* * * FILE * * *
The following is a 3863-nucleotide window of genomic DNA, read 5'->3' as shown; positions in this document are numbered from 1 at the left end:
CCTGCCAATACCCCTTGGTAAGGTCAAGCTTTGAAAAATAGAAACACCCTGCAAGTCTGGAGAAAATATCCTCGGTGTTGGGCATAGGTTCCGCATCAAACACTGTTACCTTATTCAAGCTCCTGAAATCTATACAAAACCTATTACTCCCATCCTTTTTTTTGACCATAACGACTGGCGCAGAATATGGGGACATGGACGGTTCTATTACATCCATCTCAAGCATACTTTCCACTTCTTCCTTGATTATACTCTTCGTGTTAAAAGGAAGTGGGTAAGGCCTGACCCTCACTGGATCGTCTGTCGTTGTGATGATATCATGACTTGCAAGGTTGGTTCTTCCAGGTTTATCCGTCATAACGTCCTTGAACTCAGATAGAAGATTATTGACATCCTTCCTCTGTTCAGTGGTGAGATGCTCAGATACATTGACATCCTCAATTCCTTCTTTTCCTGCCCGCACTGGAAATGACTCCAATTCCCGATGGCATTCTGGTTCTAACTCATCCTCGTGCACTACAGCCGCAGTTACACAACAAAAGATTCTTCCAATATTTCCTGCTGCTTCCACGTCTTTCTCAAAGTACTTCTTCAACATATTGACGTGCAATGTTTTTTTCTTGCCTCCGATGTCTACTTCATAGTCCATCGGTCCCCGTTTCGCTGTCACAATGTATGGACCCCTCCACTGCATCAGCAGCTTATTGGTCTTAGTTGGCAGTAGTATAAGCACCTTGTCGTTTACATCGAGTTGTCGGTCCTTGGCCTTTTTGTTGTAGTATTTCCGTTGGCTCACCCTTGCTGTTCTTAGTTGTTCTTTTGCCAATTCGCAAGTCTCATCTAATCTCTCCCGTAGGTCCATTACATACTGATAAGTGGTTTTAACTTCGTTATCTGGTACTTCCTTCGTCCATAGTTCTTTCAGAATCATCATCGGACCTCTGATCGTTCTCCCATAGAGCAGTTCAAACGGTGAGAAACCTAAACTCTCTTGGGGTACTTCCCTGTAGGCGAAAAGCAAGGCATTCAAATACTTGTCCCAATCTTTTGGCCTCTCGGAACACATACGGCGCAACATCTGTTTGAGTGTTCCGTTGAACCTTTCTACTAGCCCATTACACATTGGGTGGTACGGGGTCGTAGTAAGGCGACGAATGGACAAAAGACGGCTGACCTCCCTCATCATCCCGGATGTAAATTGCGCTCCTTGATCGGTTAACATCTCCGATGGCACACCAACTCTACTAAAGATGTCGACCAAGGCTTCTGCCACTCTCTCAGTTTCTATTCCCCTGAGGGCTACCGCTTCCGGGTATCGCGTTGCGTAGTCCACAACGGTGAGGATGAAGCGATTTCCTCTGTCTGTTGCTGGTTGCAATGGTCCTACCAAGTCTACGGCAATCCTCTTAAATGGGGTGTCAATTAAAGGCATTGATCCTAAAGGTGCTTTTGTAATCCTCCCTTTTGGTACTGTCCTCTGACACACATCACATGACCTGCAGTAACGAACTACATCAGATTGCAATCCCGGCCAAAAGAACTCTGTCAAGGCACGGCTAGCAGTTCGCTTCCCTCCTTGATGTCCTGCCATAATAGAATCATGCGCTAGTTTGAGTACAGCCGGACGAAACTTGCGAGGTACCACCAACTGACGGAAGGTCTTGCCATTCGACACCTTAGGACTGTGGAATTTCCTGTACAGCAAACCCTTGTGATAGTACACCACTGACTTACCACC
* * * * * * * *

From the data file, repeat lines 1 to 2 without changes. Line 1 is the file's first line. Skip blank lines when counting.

The following is a 3863-nucleotide window of genomic DNA, read 5'->3' as shown; positions in this document are numbered from 1 at the left end:
CCTGCCAATACCCCTTGGTAAGGTCAAGCTTTGAAAAATAGAAACACCCTGCAAGTCTGGAGAAAATATCCTCGGTGTTGGGCATAGGTTCCGCATCAAACACTGTTACCTTATTCAAGCTCCTGAAATCTATACAAAACCTATTACTCCCATCCTTTTTTTTGACCATAACGACTGGCGCAGAATATGGGGACATGGACGGTTCTATTACATCCATCTCAAGCATACTTTCCACTTCTTCCTTGATTATACTCTTCGTGTTAAAAGGAAGTGGGTAAGGCCTGACCCTCACTGGATCGTCTGTCGTTGTGATGATATCATGACTTGCAAGGTTGGTTCTTCCAGGTTTATCCGTCATAACGTCCTTGAACTCAGATAGAAGATTATTGACATCCTTCCTCTGTTCAGTGGTGAGATGCTCAGATACATTGACATCCTCAATTCCTTCTTTTCCTGCCCGCACTGGAAATGACTCCAATTCCCGATGGCATTCTGGTTCTAACTCATCCTCGTGCACTACAGCCGCAGTTACACAACAAAAGATTCTTCCAATATTTCCTGCTGCTTCCACGTCTTTCTCAAAGTACTTCTTCAACATATTGACGTGCAATGTTTTTTTCTTGCCTCCGATGTCTACTTCATAGTCCATCGGTCCCCGTTTCGCTGTCACAATGTATGGACCCCTCCACTGCATCAGCAGCTTATTGGTCTTAGTTGGCAGTAGTATAAGCACCTTGTCGTTTACATCGAGTTGTCGGTCCTTGGCCTTTTTGTTGTAGTATTTCCGTTGGCTCACCCTTGCTGTTCTTAGTTGTTCTTTTGCCAATTCGCAAGTCTCATCTAATCTCTCCCGTAGGTCCATTACATACTGATAAGTGGTTTTAACTTCGTTATCTGGTACTTCCTTCGTCCATAGTTCTTTCAGAATCATCATCGGACCTCTGATCGTTCTCCCATAGAGCAGTTCAAACGGTGAGAAACCTAAACTCTCTTGGGGTACTTCCCTGTAGGCGAAAAGCAAGGCATTCAAATACTTGTCCCAATCTTTTGGCCTCTCGGAACACATACGGCGCAACATCTGTTTGAGTGTTCCGTTGAACCTTTCTACTAGCCCATTACACATTGGGTGGTACGGGGTCGTAGTAAGGCGACGAATGGACAAAAGACGGCTGACCTCCCTCATCATCCCGGATGTAAATTGCGCTCCTTGATCGGTTAACATCTCCGATGGCACACCAACTCTACTAAAGATGTCGACCAAGGCTTCTGCCACTCTCTCAGTTTCTATTCCCCTGAGGGCTACCGCTTCCGGGTATCGCGTTGCGTAGTCCACAACGGTGAGGATGAAGCGATTTCCTCTGTCTGTTGCTGGTTGCAATGGTCCTACCAAGTCTACGGCAATCCTCTTAAATGGGGTGTCAATTAAAGGCATTGATCCTAAAGGTGCTTTTGTAATCCTCCCTTTTGGTACTGTCCTCTGACACACATCACATGACCTGCAGTAACGAACTACATCAGATTGCAATCCCGGCCAAAAGAACTCTGTCAAGGCACGGCTAGCAGTTCGCTTCCCTCCTTGATGTCCTGCCATAATAGAATCATGCGCTAGTTTGAGTACAGCCGGACGAAACTTGCGAGGTACCACCAACTGACGGAAGGTCTTGCCATTCGACACCTTAGGACTGTGGAATTTCCTGTACAGCAAACCCTTGTGATAGTACACCACTGACTTACCACC